Construction21 challenges developers around the world

Construction21, in partnership with CIRIDD and Ecole des Mines Saint Etienne, is launching a challenge within the framework of the Unite Ideas program of the United Nations. The goal? To realize its transformation into an even more user-friendly platform, adapted to its users and their uses. Christian Brodhag, President of Construction21, explains the ins and outs of this "challenge".

What is the Unite Ideas program of the United Nations?

Christian Brodhag: In 2015, the United Nations decided to launch, on the initiative of the Bureau of Informatics and Communications, a competition to appeal to the energies and creativity of said "open source" computer scientists. They are a global community, able to solve a number of public interest challenges, such as those of the United Nations, through open source software solutions. Each year, a new series of Unite Ideas challenges is launched and the developers respond to it, in groups or separately.

What is the connection between Unite Ideas and sustainable development?

C.B.: One of the major projects of the UN focuses on technological facilitation around the 17 Sustainable Development Goals (SDGs) or how science, technology and innovation (STI) can serve these objectives. Political coordination between States has been put in place through an annual forum and coordination between UN agencies and their information systems - there are more than twenty different today. But to trigger and sustain international mobilization and knowledge-sharing, the UN is considering developing an online platform.

Construction21 is positioned as one of the operational platforms responding to SDG11 "Making cities and human settlements inclusive, safe, resilient and sustainable", and wants to interface with the future online platform of the United Nations. From this point of view, the UN is very interested in seeing Construction21 - a network both local and global, with a multilingual interface - participating in the Unite Ideas challenge. The open source platform that will be developed can be used for other SDGs.

What kind of challenge does Construction21 bring to developers?

C.B.: We offer developers the opportunity to participate in the next evolution of Construction21 by working on a new data architecture. It is a question of introducing more flexibility, so that the platform can constantly adapt to the needs and the uses of its users. Today's web is no longer the one of 2010, when the first Construction21 prototype was created. Since then, social networks have evolved at great speed. Even though Construction21 has adapted and keeps offering new features, we believe it's time for a more radical change that also anticipates future developments.

By working on the architecture of the data on Construction21, the candidate teams will have to propose a prototype of a unique and interface that adapts to the user, directly providing them with the information they're inteerested in, according to their set parameters. Developers will also need to deliver a new unified and more flexible version of the building database.

The winners of this challenge will be selected to work with Construction21, CIRIDD and Ecole des Mines de Saint Etienne, to develop the new version of Construction21.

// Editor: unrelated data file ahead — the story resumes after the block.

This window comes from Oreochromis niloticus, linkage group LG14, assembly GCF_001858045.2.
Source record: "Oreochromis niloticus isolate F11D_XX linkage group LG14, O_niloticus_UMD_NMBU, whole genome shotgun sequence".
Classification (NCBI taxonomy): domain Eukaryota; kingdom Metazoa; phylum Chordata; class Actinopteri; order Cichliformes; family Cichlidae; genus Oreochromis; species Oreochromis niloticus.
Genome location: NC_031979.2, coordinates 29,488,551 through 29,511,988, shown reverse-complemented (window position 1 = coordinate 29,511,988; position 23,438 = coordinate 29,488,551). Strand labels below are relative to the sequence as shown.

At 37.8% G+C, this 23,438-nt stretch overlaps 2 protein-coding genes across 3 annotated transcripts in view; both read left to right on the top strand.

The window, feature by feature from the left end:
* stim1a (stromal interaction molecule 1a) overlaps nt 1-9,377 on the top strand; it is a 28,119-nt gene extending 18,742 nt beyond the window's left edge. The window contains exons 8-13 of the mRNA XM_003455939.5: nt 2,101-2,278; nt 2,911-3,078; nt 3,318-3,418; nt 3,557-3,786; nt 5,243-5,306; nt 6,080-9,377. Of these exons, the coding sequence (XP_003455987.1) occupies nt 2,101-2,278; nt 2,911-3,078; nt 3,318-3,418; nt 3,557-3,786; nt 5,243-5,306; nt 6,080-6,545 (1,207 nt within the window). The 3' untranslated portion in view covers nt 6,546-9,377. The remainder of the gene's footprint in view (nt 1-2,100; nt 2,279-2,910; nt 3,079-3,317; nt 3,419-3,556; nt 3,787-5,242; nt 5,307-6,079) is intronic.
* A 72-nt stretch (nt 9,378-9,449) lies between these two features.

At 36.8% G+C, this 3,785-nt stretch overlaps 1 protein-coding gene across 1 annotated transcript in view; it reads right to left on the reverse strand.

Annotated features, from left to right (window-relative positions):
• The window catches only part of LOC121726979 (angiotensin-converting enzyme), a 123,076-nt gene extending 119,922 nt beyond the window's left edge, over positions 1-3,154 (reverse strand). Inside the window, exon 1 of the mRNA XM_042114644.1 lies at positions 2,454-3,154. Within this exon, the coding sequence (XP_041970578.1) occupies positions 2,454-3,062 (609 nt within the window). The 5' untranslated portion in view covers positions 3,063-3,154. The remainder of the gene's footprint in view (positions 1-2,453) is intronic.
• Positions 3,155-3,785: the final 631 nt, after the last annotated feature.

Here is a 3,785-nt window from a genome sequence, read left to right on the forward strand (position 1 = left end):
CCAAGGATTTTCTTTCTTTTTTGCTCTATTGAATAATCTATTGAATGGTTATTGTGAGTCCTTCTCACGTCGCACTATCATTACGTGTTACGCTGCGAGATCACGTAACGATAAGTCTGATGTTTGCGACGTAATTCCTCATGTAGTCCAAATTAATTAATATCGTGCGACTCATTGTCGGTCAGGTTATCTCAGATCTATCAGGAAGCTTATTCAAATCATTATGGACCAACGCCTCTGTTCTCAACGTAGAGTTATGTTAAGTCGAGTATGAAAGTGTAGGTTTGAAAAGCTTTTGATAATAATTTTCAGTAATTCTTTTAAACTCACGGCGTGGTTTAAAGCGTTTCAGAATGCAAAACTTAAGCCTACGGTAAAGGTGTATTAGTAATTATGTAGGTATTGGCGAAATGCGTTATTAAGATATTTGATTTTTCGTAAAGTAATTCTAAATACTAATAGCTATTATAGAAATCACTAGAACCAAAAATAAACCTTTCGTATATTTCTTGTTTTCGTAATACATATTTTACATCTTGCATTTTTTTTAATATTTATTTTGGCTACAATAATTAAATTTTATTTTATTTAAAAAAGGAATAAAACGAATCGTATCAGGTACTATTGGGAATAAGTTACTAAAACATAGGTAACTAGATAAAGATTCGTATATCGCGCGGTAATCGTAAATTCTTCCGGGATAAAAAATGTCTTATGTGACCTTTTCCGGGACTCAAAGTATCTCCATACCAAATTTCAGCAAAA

What do you mean by unique and personalized interface?

C.B.: Imagine a Construction21 that only delivers information matching your interests on your preferences. An interface that displays articles, case studies, or community content from the countries you follow. A French professional interested in the topic of biodiversity and who follows the Belgian, French, Luxembourg, Moroccan and international platforms, will find all the articles of the moment on the subject in only one place rather than going from a platform to the other.

By creating this unique and personalized interface, we want to introduce more cross-border communication and information and to facilitate more exchanges between professionals from different countries so they can learn from each other.

Hence the work on the building database?

C.B.:  Absolutely. This database is a wealth of information on best practices and innovations implemented in buildings: in France, Belgium, Spain, Italy, Germany, China, Luxembourg, Morocco, Algeria, in Romania, Lithuania and well beyond. Its future version must allow users to travel from one country to another to draw ideas and apply them at home, to question their local models and also to encourage them to share their experiences.

We also want them to be able to display the case studies in relation to the solutions implemented and to facilitate the comparison between achievements of different countries. This reshuffle is also intended to be declined on the two other databases of Construction21: neighborhoods and infrastructures.

What is the schedule for this challenge?

C.B.:  The challenge was launched on the 31st of January and the teams have to be gathered during February to start their developments at the end of the month. They have until the beginning of May to deliver their work which will be judged by a jury in which will participate the United Nations, Construction21, the CIRIDD and Ecole des Mines of Saint Etienne. We will announce the winners in June at the UN headquarters in New York at the STI forum. It is with them that the new platform will be developed. So we invite them to visit the challenge platform:

Interviewed by Sylvain Bosquet for Construction21


Moderated by : Sylvain Bosquet

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